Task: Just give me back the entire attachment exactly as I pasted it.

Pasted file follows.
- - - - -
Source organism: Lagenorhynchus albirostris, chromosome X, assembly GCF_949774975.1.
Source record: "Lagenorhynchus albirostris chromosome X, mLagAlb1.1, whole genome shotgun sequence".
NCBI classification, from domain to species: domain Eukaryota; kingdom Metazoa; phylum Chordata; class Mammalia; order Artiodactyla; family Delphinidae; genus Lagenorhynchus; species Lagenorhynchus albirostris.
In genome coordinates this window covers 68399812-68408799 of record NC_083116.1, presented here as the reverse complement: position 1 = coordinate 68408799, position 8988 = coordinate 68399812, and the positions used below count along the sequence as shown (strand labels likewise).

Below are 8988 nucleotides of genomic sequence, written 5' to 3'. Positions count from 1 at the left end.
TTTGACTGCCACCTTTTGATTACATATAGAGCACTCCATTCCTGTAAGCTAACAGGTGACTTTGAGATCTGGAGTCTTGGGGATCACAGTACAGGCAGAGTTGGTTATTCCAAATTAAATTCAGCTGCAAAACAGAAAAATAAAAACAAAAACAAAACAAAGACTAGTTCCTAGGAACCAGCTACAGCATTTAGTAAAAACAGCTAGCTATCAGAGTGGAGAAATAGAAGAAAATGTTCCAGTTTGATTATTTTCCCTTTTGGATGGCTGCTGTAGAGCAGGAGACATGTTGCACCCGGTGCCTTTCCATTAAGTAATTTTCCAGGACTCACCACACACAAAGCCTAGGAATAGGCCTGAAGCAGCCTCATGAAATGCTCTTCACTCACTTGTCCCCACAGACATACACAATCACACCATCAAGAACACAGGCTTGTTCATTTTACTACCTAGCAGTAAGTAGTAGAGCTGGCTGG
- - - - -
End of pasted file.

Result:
Source organism: Lagenorhynchus albirostris, chromosome X, assembly GCF_949774975.1.
Source record: "Lagenorhynchus albirostris chromosome X, mLagAlb1.1, whole genome shotgun sequence".
NCBI classification, from domain to species: domain Eukaryota; kingdom Metazoa; phylum Chordata; class Mammalia; order Artiodactyla; family Delphinidae; genus Lagenorhynchus; species Lagenorhynchus albirostris.
In genome coordinates this window covers 68399812-68408799 of record NC_083116.1, presented here as the reverse complement: position 1 = coordinate 68408799, position 8988 = coordinate 68399812, and the positions used below count along the sequence as shown (strand labels likewise).

Below are 8988 nucleotides of genomic sequence, written 5' to 3'. Positions count from 1 at the left end.
TTTGACTGCCACCTTTTGATTACATATAGAGCACTCCATTCCTGTAAGCTAACAGGTGACTTTGAGATCTGGAGTCTTGGGGATCACAGTACAGGCAGAGTTGGTTATTCCAAATTAAATTCAGCTGCAAAACAGAAAAATAAAAACAAAAACAAAACAAAGACTAGTTCCTAGGAACCAGCTACAGCATTTAGTAAAAACAGCTAGCTATCAGAGTGGAGAAATAGAAGAAAATGTTCCAGTTTGATTATTTTCCCTTTTGGATGGCTGCTGTAGAGCAGGAGACATGTTGCACCCGGTGCCTTTCCATTAAGTAATTTTCCAGGACTCACCACACACAAAGCCTAGGAATAGGCCTGAAGCAGCCTCATGAAATGCTCTTCACTCACTTGTCCCCACAGACATACACAATCACACCATCAAGAACACAGGCTTGTTCATTTTACTACCTAGCAGTAAGTAGTAGAGCTGGCTGG